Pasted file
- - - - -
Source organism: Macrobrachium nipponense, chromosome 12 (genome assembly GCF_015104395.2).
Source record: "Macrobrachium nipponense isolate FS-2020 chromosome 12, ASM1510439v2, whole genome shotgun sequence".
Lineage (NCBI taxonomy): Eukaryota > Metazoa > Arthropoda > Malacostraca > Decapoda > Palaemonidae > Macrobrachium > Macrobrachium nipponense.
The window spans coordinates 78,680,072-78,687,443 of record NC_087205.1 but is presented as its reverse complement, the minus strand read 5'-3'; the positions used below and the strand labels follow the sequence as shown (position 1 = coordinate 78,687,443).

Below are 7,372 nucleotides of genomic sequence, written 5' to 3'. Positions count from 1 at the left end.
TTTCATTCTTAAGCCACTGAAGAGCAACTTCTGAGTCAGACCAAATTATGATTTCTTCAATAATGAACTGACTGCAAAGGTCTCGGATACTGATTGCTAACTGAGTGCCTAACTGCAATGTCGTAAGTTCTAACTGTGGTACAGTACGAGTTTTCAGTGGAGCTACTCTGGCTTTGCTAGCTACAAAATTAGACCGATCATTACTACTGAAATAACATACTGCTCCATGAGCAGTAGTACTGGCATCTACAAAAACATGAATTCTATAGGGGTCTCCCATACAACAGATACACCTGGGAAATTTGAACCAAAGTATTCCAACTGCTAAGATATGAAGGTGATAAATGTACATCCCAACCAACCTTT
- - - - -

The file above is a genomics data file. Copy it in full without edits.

Source organism: Macrobrachium nipponense, chromosome 12 (genome assembly GCF_015104395.2).
Source record: "Macrobrachium nipponense isolate FS-2020 chromosome 12, ASM1510439v2, whole genome shotgun sequence".
Lineage (NCBI taxonomy): Eukaryota > Metazoa > Arthropoda > Malacostraca > Decapoda > Palaemonidae > Macrobrachium > Macrobrachium nipponense.
The window spans coordinates 78,680,072-78,687,443 of record NC_087205.1 but is presented as its reverse complement, the minus strand read 5'-3'; the positions used below and the strand labels follow the sequence as shown (position 1 = coordinate 78,687,443).

Below are 7,372 nucleotides of genomic sequence, written 5' to 3'. Positions count from 1 at the left end.
TTTCATTCTTAAGCCACTGAAGAGCAACTTCTGAGTCAGACCAAATTATGATTTCTTCAATAATGAACTGACTGCAAAGGTCTCGGATACTGATTGCTAACTGAGTGCCTAACTGCAATGTCGTAAGTTCTAACTGTGGTACAGTACGAGTTTTCAGTGGAGCTACTCTGGCTTTGCTAGCTACAAAATTAGACCGATCATTACTACTGAAATAACATACTGCTCCATGAGCAGTAGTACTGGCATCTACAAAAACATGAATTCTATAGGGGTCTCCCATACAACAGATACACCTGGGAAATTTGAACCAAAGTATTCCAACTGCTAAGATATGAAGGTGATAAATGTACATCCCAACCAACCTTT